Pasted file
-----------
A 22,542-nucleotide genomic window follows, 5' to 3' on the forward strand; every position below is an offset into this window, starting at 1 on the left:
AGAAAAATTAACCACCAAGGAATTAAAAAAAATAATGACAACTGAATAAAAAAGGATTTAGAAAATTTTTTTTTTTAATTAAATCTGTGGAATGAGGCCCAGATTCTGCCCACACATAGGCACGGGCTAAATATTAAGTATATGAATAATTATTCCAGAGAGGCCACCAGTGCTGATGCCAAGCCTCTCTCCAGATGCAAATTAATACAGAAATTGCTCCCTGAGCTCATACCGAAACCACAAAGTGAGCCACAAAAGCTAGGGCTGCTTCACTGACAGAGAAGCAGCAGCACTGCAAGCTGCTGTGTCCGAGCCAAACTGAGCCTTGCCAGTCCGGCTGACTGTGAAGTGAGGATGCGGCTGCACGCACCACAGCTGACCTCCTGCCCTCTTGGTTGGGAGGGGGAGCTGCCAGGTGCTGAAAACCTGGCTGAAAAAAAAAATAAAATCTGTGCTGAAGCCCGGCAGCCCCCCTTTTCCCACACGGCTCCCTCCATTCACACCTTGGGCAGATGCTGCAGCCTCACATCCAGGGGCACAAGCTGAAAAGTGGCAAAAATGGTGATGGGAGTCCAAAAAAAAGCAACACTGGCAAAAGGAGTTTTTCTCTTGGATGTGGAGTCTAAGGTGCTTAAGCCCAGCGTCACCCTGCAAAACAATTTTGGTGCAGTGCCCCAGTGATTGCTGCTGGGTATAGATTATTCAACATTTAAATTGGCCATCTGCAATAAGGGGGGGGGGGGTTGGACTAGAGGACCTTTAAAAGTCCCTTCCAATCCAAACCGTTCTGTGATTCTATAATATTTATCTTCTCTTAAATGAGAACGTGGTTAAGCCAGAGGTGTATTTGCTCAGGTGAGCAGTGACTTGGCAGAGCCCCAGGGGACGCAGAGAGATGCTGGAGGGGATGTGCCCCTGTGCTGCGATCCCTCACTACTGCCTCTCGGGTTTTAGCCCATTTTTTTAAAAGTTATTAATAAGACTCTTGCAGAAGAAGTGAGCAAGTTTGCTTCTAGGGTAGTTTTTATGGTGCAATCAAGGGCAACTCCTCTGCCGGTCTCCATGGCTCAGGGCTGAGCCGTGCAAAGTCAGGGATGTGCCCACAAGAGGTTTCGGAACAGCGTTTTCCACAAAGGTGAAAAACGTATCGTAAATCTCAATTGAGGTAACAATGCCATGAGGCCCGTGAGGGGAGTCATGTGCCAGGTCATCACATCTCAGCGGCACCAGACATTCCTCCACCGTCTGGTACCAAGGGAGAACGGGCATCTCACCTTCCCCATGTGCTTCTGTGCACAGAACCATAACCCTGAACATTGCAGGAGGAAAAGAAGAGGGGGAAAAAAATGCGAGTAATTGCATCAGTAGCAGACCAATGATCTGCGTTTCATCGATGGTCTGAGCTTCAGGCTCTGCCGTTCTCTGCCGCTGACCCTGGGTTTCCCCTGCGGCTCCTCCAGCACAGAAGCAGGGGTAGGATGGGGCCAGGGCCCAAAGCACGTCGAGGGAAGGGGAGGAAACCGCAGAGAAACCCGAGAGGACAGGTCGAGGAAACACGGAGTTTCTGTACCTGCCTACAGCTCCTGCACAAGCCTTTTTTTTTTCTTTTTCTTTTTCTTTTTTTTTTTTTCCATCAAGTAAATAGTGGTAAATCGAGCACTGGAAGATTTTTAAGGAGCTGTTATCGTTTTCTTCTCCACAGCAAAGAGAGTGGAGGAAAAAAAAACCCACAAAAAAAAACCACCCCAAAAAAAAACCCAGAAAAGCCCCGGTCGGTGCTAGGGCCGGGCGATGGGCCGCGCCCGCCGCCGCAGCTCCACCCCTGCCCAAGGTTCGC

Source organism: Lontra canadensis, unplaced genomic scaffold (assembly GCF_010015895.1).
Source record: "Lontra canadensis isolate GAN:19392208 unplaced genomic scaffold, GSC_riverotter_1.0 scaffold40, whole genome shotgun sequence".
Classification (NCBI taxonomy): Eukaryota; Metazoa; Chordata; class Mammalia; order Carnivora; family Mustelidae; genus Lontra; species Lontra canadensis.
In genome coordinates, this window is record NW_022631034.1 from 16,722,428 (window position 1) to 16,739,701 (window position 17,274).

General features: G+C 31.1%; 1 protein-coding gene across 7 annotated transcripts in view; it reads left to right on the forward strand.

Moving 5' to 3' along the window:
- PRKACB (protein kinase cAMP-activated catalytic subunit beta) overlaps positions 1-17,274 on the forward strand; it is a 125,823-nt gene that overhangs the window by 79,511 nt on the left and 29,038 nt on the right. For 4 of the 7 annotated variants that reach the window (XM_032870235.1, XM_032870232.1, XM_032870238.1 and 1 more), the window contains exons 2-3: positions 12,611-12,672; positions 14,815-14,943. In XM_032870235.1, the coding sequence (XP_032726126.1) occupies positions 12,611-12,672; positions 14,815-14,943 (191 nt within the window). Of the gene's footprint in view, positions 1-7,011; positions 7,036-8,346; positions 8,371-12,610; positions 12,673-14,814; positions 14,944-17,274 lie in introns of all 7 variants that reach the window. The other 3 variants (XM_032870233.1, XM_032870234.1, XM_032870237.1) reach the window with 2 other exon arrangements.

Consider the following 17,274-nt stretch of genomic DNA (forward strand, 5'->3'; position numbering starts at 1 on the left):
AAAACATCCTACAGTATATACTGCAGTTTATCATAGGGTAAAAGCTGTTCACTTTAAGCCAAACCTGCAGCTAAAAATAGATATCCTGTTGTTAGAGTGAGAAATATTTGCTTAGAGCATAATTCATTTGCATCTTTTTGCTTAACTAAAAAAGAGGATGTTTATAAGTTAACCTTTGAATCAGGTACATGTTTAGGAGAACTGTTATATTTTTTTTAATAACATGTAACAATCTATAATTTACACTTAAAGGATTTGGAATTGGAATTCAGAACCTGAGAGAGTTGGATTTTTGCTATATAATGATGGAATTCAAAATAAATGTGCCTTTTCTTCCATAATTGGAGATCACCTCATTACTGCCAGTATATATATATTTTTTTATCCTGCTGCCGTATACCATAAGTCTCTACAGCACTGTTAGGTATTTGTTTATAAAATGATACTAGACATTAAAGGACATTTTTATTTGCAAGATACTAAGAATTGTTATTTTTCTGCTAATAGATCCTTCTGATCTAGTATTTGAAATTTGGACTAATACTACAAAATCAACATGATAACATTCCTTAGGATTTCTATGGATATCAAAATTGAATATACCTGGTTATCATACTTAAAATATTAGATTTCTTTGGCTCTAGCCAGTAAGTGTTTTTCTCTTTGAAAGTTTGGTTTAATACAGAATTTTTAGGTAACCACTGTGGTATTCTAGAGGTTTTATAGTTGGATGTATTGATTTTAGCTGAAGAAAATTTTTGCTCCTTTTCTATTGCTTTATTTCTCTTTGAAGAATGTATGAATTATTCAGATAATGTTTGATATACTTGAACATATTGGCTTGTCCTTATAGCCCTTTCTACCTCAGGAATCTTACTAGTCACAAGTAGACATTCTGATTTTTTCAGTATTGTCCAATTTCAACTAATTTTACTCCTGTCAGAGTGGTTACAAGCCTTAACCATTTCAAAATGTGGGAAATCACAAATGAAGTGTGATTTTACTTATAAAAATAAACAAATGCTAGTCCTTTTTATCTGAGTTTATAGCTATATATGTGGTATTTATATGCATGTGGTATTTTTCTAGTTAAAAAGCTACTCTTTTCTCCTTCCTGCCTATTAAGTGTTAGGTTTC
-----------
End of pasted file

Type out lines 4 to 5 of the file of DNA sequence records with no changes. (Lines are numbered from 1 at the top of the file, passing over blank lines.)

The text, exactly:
Source record: "Lontra canadensis isolate GAN:19392208 unplaced genomic scaffold, GSC_riverotter_1.0 scaffold40, whole genome shotgun sequence".
Classification (NCBI taxonomy): Eukaryota; Metazoa; Chordata; class Mammalia; order Carnivora; family Mustelidae; genus Lontra; species Lontra canadensis.